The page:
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The Asian Cockpit

LONDON – With the July terrorist attack on the Indian embassy in Kabul – which left 41 dead and the finger of suspicion pointing at the Pakistani intelligence services – the world was again reminded why the Indian sub-continent has eclipsed the Middle East as the world’s flash-point.

Both American presidential candidates, Barack Obama and John McCain, have made clear that they expect the Pakistani government to take action against militants, and that they would be willing to authorize strikes inside Pakistan. But a more comprehensive Euro-Atlantic approach will be required to deal with the region’s problems.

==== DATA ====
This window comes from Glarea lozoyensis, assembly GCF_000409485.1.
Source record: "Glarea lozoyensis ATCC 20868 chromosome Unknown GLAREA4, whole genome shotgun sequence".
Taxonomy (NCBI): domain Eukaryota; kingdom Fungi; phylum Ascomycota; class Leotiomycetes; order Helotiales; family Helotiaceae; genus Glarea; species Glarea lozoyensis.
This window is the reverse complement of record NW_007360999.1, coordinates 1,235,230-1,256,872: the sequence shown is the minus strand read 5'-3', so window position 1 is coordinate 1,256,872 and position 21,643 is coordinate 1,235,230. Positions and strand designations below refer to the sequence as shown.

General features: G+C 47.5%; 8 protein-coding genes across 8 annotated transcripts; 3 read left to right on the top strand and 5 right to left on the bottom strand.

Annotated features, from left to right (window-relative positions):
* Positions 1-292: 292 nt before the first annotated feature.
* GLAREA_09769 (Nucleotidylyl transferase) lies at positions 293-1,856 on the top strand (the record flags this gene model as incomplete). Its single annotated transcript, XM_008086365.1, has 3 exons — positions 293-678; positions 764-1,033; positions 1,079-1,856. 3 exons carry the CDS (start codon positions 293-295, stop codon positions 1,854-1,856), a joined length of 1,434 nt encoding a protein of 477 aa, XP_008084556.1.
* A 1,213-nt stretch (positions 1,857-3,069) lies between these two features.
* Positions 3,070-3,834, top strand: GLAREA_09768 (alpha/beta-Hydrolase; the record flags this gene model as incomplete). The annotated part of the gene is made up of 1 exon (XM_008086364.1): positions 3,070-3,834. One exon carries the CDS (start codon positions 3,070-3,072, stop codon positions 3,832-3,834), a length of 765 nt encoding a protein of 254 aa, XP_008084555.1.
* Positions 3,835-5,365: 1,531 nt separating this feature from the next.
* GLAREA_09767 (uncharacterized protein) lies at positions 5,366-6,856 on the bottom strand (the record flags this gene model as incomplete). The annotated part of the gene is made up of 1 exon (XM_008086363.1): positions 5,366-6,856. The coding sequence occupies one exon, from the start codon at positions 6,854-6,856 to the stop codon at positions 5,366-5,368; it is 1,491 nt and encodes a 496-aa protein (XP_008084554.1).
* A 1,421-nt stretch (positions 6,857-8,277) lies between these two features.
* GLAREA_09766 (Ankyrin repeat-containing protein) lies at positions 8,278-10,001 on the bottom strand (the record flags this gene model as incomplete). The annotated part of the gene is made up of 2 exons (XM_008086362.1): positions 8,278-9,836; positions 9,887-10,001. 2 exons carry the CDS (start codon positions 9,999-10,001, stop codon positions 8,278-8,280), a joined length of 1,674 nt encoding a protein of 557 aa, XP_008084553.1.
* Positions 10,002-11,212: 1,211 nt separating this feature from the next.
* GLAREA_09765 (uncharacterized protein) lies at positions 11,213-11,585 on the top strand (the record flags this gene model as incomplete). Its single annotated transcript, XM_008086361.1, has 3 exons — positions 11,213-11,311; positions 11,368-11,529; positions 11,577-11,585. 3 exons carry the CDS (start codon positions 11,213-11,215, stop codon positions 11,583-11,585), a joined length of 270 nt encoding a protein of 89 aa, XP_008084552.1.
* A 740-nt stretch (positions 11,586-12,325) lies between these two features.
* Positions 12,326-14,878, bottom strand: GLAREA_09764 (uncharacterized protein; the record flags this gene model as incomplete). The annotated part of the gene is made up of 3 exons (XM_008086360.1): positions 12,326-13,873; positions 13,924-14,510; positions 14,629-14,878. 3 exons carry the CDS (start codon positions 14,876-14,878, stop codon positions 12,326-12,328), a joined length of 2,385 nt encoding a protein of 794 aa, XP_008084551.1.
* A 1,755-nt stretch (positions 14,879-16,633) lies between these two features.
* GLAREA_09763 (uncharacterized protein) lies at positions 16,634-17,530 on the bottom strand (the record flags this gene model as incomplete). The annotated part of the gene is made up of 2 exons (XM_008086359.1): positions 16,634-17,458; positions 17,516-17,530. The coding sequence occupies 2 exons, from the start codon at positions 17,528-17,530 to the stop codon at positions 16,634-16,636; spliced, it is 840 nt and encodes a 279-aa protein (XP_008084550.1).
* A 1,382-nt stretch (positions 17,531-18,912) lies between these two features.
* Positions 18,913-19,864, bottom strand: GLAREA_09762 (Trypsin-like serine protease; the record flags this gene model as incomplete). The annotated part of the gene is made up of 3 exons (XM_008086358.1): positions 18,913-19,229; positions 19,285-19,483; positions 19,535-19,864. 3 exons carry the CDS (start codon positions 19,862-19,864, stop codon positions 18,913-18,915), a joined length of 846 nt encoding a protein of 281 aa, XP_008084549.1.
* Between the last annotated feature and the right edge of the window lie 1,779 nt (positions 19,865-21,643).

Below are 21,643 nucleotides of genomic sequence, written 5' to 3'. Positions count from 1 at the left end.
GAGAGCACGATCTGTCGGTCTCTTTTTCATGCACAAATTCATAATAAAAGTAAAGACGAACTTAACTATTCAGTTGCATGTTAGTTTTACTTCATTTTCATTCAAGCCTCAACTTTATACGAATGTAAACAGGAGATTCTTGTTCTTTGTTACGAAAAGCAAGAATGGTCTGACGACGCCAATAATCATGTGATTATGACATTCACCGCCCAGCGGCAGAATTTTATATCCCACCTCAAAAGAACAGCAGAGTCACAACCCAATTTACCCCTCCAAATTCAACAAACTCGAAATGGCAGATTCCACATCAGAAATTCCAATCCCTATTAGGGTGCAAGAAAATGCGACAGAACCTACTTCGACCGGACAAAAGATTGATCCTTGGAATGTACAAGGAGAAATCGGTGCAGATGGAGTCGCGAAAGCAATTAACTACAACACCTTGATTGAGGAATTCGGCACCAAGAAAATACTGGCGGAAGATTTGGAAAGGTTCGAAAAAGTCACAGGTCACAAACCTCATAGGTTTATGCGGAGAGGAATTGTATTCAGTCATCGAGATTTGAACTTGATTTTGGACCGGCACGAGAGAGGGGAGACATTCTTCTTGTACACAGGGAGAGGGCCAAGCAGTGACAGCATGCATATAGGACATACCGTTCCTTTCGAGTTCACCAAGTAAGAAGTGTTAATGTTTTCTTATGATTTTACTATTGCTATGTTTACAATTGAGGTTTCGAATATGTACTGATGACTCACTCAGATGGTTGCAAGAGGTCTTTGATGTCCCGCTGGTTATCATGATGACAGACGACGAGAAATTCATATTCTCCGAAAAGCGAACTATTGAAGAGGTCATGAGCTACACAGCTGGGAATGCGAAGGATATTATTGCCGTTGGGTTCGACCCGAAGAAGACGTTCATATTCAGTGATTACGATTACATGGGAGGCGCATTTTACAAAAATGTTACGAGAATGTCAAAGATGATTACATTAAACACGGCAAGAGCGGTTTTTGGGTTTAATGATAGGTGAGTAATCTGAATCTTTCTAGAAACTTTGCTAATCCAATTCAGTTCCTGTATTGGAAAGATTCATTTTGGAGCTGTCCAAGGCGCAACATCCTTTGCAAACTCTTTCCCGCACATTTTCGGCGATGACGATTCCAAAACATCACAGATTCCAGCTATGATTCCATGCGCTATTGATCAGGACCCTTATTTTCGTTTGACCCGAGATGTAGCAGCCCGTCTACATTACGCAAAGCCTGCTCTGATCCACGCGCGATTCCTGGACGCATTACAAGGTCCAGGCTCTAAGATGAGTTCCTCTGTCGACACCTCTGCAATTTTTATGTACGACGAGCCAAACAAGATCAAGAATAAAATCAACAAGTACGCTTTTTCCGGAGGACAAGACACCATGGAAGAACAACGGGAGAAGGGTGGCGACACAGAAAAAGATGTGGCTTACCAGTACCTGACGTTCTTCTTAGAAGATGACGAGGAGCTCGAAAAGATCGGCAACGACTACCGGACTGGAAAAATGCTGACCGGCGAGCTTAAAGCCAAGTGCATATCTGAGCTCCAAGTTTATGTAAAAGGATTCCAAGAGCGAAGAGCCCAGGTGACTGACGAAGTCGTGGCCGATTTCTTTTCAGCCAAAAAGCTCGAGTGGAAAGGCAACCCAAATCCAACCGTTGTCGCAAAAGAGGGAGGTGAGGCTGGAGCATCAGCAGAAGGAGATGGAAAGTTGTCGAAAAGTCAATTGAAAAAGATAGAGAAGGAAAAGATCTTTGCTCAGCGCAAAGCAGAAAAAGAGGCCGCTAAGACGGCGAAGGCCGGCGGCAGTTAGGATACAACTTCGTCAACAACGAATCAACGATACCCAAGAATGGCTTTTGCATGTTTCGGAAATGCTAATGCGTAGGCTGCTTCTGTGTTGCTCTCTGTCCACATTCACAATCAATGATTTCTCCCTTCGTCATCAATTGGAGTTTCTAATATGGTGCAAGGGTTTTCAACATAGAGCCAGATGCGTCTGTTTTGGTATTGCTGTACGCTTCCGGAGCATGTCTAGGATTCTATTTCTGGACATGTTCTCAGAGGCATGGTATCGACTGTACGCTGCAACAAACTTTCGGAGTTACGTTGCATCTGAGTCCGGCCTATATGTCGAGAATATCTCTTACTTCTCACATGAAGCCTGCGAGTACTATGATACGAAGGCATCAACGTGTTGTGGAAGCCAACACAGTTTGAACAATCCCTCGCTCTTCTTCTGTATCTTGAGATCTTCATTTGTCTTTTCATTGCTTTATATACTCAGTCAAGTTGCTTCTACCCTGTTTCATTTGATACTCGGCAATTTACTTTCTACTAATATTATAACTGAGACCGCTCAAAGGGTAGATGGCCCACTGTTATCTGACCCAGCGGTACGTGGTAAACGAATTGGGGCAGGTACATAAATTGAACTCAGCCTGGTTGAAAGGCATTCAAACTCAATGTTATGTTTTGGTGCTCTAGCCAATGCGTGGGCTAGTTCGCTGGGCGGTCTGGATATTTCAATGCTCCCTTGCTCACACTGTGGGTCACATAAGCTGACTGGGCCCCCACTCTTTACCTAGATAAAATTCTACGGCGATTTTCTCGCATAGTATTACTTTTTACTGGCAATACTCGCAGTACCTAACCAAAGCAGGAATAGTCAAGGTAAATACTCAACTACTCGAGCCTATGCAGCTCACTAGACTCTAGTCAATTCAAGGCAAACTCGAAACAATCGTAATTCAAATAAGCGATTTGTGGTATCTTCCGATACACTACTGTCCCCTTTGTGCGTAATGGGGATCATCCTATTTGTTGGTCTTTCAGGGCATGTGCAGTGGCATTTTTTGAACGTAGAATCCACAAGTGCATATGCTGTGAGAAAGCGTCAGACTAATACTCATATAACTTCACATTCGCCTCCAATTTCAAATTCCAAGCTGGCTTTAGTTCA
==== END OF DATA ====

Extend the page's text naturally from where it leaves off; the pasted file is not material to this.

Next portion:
The story of Western failure in Afghanistan is now all too familiar, painfully illustrated, almost weekly, by the repatriation of fallen NATO soldiers. But the story is repeated across the border in Pakistan, with serious consequences for both countries.

The optimism that followed the recent Pakistani elections has turned to concern as the government’s negotiations with militants appear to have made a terrorist safe-haven safer and attacks against NATO forces in Afghanistan more frequent. Pakistan’s military and intelligence services are sympathetic to an Islamic fundamentalist creed, militant groups affiliated with al Qaeda operate freely on its territory, and government infighting has made it difficult to establish civilian control over the military.